The percussion, I mean right there you’ve got me – I’m a sucker for it. That’s not to say I wouldn’t shut it off if it weren’t up to snuff. But, it definitely left me wondering some stuff. I hate guessing how parts were generated; I ask oh, was this MIDI? No, that was a $4,000 drum machine… Never fun. I’ll just come right out and ask this time, haha. What machines were used in the development of the specific drum sounds I heard in that clip? The production on them makes them quite freaking clean. I also enjoyed the decision to go with the ‘tribal’ vibe, that sort of idea. .
Was completely arranged in Ableton Live using samples. But I always use quite a bit of processing (largely EQ, reverb and delay) to make the sound my own. I’ve also developed an ear for knowing components of a groove that I like that I want to accentuate. And I’m a huge fan of rhythms that feel “tribal.”
As for how clean-sounding percussion is, I think it’s contingent on the mix. Contingent upon making sure each element has its precise place. After doing sound design, I want to make sure elements don’t clutter, and that there’s enough breathing room.
Something else I’d like to mention is I’m a huge fan of using field recordings. As well as doing synthesis to design my own percussion. You’ll hear my own synthesized percussion is included in this track, too.
There’s a bit of ambience going to truly build that jungly mood up which really fits quite nicely. Were they computer generated, field recordings?
Much of the ambience is synthesized. I love experimenting with different ways to shape white noise in particular. And there’s other synthesized ambience I create from scratch. Excluding atmospheric percussion, another ambient sound was from a sample, and another element was my own field recording.
The quality of the recording is crisp as hell. Do you do your own mastering, and if so, how long have you been at that? It fascinates the hell out of me but I’ll never be better than my buddy. So I just outsource that one, haha.
Thank you so much! Yes, I do my own mixing and mastering. Been doing that since I started producing. I pride myself in doing all the jobs, haha. With “Forest Spirits,” I didn’t go through an extensive mastering process. Instead, I put the focus on making the final mix as effective as I could with some master chain touchups.
Is it the meta-focus mastering gives you on your material that intrigues you? Moment by moment that sparks your interest? The control it provides you? And ability to make a professionally produced track or something else that leads you to enjoy that process?
When I’m mastering my music (or mastering someone else’s music), I feel engaged. Engaged by how I’m actively thinking about the ways that I can make a track clean. How to make it enjoyable across different mediums. It can become tedious, but for a track to sound good is all that matters in the end.
What helps me out in my process is the fact that I have freedom. Freedom to mix as I’m arranging. And doing sound design, which is a huge advantage for me – I have full control. Also, I don’t know if it’s from ego, but I do love having full agency over production of my track. Once it’s done, I can say that the entirety of it is my own work. That would include from sound design and/or sound choice, to the sequencing, to the final processing.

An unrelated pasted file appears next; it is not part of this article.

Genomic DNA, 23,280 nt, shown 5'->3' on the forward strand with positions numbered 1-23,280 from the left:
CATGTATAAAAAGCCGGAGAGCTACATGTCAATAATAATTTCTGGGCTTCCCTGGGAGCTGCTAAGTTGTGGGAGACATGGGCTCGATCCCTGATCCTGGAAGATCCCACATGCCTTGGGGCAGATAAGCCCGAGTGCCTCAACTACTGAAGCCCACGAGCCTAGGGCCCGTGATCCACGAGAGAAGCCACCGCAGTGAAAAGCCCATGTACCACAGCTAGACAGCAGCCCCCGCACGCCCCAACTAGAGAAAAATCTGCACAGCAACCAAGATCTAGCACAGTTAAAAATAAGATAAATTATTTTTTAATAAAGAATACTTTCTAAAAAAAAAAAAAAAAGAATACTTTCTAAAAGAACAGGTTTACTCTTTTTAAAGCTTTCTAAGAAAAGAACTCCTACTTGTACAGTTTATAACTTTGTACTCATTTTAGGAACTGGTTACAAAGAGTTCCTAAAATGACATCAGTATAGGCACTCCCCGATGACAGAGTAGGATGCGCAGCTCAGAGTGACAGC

Now, this question might be a difficult one. Which do you prefer to reach your desired end product? Arranging your tunes IN studio, OR the art of post-production in general?
I certainly prefer arrangement over post-production. Post-production is something I view as a necessity. Whereas arrangement is when I’m able to let my creative intuition totally roam free. It can feel really magical since I try not to abide by any conventional structure (particularly in techno).
I’m going to pass the mic over for this one because I’m interested myself. Imagine you’re writing a new song. Looking at a clean screen, nothing at all going on yet. What’s your songwriting process A-Z regarding what eventually goes down on that screen?
My process often consists of having some kind of feeling in mind that I want to go for – whether it’s techno or anything else – but also very often the feeling comes about from experimentation and what I respond to in the moment – like if I’m designing some synth patch.
There’s a particular sound or groove I like (whether I have it in mind or if it comes about from experimentation) that I ultimately decide to run with. Whenever I’ve figured out what that main element is, I go for adding elements that contribute to the groove that I have going on. Once I like the base idea (which can usually be a repeating 1 bar motif, or even an 8-bar chord progression) and I have percussion aligned with it that I like, I think about expanding that idea and start arranging from the beginning of the track.
After I start, the rest of my arrangement comes about purely from intuition. In my techno work, I start with a motif. Only a couple of percussion elements. That’s because I’ll be adding and removing the rest of what I’ve already chosen throughout the track. What ‘feels good where’? What ‘needs to be built up’, what ‘sounds boring’? And what I want more of are all things I consider and respond to in the moment.
Eventually, I come to a point of calming down the elements to bring a strong sense of closure at the end (that I have very much learned from producing progressive house). After that, it’s fixing mixing issues that I hear and mastering.
Another I always like to ask, since I just talk too much in general. Anything in particular you’d like to convey so it’s not just me rambling and totally missing the point on things important to you?
The only other thing I’d like to mention is that, while I’ve found my niche in techno, I’ll always be pursuing musical endeavors outside of it that interest me spontaneously. So, in the future, my listeners can definitely anticipate techno along with my particular interest at that specific point in time.
And like smoke, mirrors with a hint of luck, Lithos was gone. As if to dictate that he was the one choosing to end the interview. That’s fine with me. I feel as though he earnestly and thoughtfully addressed what was posed to him. He didn’t treat this modest opportunity with any lack of seriousness. Some folks occasionally blow through here assuming it’s going to be only myself doing the heavy lifting, allowing them to spend all of five minutes on the question. These types of interviews are the fucking most boring thing you’ll have the displeasure of reading. When folks come along like Lithos and they’re eager and grateful for the interview, that’s why folks like me do this. It truly means the world. I thank you Lithos for your time and care put forth here, cheers! Also, never forget to keep on rockin and rollin’!